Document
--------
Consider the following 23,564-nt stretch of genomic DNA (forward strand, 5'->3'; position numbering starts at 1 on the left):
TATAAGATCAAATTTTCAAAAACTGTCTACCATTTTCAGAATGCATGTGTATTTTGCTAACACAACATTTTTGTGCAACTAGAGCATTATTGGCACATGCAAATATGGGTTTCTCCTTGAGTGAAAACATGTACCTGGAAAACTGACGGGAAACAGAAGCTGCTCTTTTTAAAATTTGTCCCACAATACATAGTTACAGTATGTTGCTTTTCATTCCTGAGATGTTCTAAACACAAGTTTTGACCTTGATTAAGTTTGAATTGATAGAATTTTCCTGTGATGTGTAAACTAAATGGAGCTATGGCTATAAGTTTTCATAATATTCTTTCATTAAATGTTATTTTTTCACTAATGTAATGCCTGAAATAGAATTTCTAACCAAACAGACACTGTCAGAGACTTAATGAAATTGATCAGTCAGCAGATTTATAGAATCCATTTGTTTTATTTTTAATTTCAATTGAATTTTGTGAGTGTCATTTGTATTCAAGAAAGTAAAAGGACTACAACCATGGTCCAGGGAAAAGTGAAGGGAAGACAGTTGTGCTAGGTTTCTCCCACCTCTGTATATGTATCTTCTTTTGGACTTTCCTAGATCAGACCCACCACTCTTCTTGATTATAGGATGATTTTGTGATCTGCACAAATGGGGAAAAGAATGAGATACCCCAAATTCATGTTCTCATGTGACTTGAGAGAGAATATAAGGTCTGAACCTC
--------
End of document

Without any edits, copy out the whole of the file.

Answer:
Consider the following 23,564-nt stretch of genomic DNA (forward strand, 5'->3'; position numbering starts at 1 on the left):
TATAAGATCAAATTTTCAAAAACTGTCTACCATTTTCAGAATGCATGTGTATTTTGCTAACACAACATTTTTGTGCAACTAGAGCATTATTGGCACATGCAAATATGGGTTTCTCCTTGAGTGAAAACATGTACCTGGAAAACTGACGGGAAACAGAAGCTGCTCTTTTTAAAATTTGTCCCACAATACATAGTTACAGTATGTTGCTTTTCATTCCTGAGATGTTCTAAACACAAGTTTTGACCTTGATTAAGTTTGAATTGATAGAATTTTCCTGTGATGTGTAAACTAAATGGAGCTATGGCTATAAGTTTTCATAATATTCTTTCATTAAATGTTATTTTTTCACTAATGTAATGCCTGAAATAGAATTTCTAACCAAACAGACACTGTCAGAGACTTAATGAAATTGATCAGTCAGCAGATTTATAGAATCCATTTGTTTTATTTTTAATTTCAATTGAATTTTGTGAGTGTCATTTGTATTCAAGAAAGTAAAAGGACTACAACCATGGTCCAGGGAAAAGTGAAGGGAAGACAGTTGTGCTAGGTTTCTCCCACCTCTGTATATGTATCTTCTTTTGGACTTTCCTAGATCAGACCCACCACTCTTCTTGATTATAGGATGATTTTGTGATCTGCACAAATGGGGAAAAGAATGAGATACCCCAAATTCATGTTCTCATGTGACTTGAGAGAGAATATAAGGTCTGAACCTC